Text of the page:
By John E. Carey
Peace and Freedom
April 7, 2007
Diep is 65 years old and has only lived in the United States for about six month. In her homeland of Vietnam she taught English. She now works six days a week at Sears so she has no time for sightseeing.
Last Wednesday I asked Diep if she was ready for an “outing.” So we saw some sights in Washington D.C.
Arlington National Cemetery
We started a rather chilly and rainy spring day appropriately at the National Cemetery.
The entrance to Arlington features a kind of museum that we walked through solemnly.
There is a huge photograph of President John F. Kennedy’s funeral and I told Diep I could still recall the drums on that historic day. My eyes welled with tears so we ventured outside.
Diep marveled at the gravesite of John Fitzgerald Kennedy, our thirty-fifth President of the United States (1961-1963) who was tragically struck down by a sniper’s bullet.
His Inaugural Address offered the memorable injunction: “Ask not what your country can do for you–ask what you can do for your country.”
Some of the greatest quotes from President Kennedy’s speeches are engraved in the granite wall surrounding the gravesite.
I reminded Diep that I was a Naval Officer like the young John Kennedy but never in a position to achieve his honor and heroism as Commander of PT-109.
She looked with wonder upon the grave of Jacqueline Kennedy, wife of President John F. Kennedy. Also buried there are two young children, Arabella, stillborn in 1956 and Patrick Bouvier Kennedy, who was born in the summer of 1963 and only lived two days.
We walked from President Kennedy’s grave past the grave of Robert Kennedy and toward the tomb of the unknown soldiers.
Along this path one can see the graves of many famous Americans. I pointed out one of my favorites to Diep: Peter M. Boehm enlisted as a bugler in the 2nd US Cavalry in 1858.
Peter M. Boehm, Second Lieutenant, Company K, 15th New York Cavalry, Aide and Bugler to General George Armstrong Custer. Boehm was awarded the Medal of Honor for capturing Confederate colors at Dinwiddie Court House, Virginia, on 31 March 1865.
Second Lieutenant Boehm also served in the “Indian Wars” but he was not with General Custer at the Little Big Horn.
He died peacefully on June 4, 1914 and was buried in Section 2 of Arlington National Cemetery. His wife, Ada Boehm, is buried with him.
We also visited old friends including Mrs. Margaret Meyer, wife of “The Father of AEGIS,” Rear Admiral Wayne Meyer, U.S. Navy.
We stopped by to visit with many old friends including Colonel Vance Hobert Hudgins, U.S. Marine Corps.
At the Tomb of the Unknowns I told Diep that the sentry marched exactly 21 steps. Like the 21 gun salute, the 21 steps indicates honor. She counted the sentry’s steps with delight after that.
As we silently walked back to the enryway to Arlington, we saw a burial service in progress, complete with honor guard, gun salue, and a marching band. We stopped in silence to pay our respects.
Arlington is the place of symbolism and significance.
We drove past the U.S. Marine Corps Iwo Jima Memorial into Rosslyn then across the Potomac River into Georgetown.
Georgetown is home to plenty of trendy restaurants, salons and shops.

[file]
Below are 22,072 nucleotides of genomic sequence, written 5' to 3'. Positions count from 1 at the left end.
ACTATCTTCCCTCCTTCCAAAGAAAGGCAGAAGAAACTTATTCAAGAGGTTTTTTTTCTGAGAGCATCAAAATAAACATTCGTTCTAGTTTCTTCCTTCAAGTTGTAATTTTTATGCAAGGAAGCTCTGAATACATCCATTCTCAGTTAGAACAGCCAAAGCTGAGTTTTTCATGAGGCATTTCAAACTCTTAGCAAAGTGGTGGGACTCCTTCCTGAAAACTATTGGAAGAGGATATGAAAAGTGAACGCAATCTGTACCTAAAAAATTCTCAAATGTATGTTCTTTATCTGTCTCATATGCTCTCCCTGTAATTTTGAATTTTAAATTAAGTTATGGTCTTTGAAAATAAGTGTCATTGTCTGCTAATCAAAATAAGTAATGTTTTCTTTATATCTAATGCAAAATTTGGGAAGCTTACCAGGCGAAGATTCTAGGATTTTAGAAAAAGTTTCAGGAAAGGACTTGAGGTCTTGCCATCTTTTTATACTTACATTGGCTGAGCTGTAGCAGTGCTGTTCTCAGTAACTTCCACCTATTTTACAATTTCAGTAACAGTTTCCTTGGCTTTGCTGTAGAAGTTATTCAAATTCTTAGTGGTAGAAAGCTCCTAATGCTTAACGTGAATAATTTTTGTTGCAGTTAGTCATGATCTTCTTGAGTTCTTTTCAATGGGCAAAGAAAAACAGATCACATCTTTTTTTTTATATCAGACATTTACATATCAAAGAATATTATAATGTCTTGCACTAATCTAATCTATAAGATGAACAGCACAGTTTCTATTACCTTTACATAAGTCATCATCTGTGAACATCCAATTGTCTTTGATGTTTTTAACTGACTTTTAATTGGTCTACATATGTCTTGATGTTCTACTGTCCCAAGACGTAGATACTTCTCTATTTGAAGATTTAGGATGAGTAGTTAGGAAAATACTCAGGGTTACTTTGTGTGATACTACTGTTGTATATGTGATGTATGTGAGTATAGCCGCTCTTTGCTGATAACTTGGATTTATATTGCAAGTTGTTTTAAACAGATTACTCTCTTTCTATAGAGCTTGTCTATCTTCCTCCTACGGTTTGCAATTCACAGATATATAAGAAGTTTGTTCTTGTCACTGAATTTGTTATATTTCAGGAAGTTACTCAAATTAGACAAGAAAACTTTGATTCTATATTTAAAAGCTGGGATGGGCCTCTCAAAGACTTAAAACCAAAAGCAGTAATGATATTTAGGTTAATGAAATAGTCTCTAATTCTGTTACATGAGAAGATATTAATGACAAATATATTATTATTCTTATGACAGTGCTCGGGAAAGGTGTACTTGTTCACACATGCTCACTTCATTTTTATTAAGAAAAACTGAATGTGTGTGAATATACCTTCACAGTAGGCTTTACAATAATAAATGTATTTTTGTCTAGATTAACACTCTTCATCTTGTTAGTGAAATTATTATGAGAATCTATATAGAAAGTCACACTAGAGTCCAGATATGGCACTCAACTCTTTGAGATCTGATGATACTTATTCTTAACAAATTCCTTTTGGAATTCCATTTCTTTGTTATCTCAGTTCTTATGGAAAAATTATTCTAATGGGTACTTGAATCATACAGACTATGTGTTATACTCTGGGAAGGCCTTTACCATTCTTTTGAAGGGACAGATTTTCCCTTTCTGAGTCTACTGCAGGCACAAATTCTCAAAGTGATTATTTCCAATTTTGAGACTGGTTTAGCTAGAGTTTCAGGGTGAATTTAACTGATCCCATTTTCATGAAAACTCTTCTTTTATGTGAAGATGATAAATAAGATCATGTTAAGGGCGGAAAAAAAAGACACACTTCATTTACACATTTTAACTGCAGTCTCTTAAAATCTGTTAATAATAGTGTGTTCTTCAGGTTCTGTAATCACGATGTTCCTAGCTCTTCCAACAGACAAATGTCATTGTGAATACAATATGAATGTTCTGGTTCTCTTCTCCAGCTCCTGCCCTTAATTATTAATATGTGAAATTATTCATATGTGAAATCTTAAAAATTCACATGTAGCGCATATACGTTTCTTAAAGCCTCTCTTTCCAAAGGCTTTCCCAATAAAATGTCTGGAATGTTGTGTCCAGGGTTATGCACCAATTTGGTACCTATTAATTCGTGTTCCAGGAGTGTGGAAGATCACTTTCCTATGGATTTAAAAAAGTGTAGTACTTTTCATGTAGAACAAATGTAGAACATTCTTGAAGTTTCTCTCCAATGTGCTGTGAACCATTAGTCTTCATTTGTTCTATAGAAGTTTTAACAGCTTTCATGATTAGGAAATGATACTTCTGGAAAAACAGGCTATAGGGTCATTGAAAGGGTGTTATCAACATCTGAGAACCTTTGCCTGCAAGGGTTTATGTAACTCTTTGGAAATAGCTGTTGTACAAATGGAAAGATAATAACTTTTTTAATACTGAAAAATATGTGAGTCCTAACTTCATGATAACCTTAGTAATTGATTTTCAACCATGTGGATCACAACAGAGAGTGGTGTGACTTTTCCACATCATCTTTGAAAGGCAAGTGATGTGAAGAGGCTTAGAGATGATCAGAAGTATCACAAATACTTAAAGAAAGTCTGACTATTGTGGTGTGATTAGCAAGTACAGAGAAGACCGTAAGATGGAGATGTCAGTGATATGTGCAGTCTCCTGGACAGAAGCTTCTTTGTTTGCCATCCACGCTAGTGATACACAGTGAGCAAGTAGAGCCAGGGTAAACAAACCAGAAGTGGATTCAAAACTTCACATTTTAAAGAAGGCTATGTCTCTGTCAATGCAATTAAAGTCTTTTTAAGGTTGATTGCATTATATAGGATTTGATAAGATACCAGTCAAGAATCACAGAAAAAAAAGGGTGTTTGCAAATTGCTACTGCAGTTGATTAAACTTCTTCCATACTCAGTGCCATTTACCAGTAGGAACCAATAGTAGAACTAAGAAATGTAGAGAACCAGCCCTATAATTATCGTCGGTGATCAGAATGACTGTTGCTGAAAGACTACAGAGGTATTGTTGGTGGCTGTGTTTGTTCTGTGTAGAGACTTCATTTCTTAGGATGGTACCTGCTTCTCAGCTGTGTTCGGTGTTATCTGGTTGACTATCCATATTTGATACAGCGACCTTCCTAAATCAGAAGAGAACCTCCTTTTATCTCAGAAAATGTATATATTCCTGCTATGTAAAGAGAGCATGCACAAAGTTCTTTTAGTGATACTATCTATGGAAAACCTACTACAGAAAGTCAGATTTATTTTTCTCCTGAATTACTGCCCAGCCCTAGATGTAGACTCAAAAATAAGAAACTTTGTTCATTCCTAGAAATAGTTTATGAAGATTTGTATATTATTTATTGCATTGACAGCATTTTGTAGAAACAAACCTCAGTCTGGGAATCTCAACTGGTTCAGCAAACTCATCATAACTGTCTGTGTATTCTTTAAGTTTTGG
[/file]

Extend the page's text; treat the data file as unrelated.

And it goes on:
We stopped at Erwin Gomez’s Salon & Spa: where the rich and famous get facials, permanents, pedicures and the like. WOW! We couldn’t have afforded the simplest procedure!
We drove slowly through the historic city of Washington D.C., past the Lincoln Memorial, the White House and the rest.
Looking up to “Capital Hill” I told Diep that the City of Washington was planned and designed by the Frenchman Pierre Lafonte. He wanted the American nation’s capital designed is a style like that of Paris. As a result, Washington has several “circles,” like Dupont and Thoomas Circle. Each makes for a beautiful mini-park inside the city. Most circles feature some statue or monument to remind Americans of their history.
At the Smithsonian I took Diep to the Vietnamese-American Exhibit. She marveled at the tribulations and the achievement of her countrymen.
I told Diep I cried when I first came here: but my wife, Lien, who experienced many of the hardships depicted seemed delighted to be reunited with the “Boat People.”
Diep enjoyed the exhibit greatly but she asked me to find for her the space exhibit. We walked to the National Air and Space Museum; the Smithsonian’s most visited museum.
In the main entrance lobby one can see some of the most famous U.S. spacecraft.
On July 21, 1969, American Neil Armstrong became the first man to walk on the Moon.
The astronaut stepped onto the Moon’s surface, in the Sea of Tranquility, at 0256 GMT, nearly 20 minutes after first opening the hatch on the Eagle landing craft.We stood in front of the command module that brought Armstrong and his crewmates home: wide-eyed with wonderment.
Diep told me she was in Washington D.C. during that historic space flight. She was on scholarship from Vietnam!
World War II and Vietnam Memorial
We drove slowly past the World War II Memorial: a colossal and significant monument to the men and women who served.
I parked (illegally) and escorted Diep into the Vietnam Memorial; reminding her that it was designed by an Asian, Maya Ying Lin.
I scampered back to the illegally parked car but Diep stayed to soak in the significance of the Vietnam Memorial.
When she returned to the car she told me she found the names of two American soldiers she has met in Vietnam during the war.
As we ended our day Diep thanked me for being an adequate tour guide and said, “You were lucky to have been born in the United States of America.”
We experienced a moving and memorable day of history together. We both have memories we shall never forget.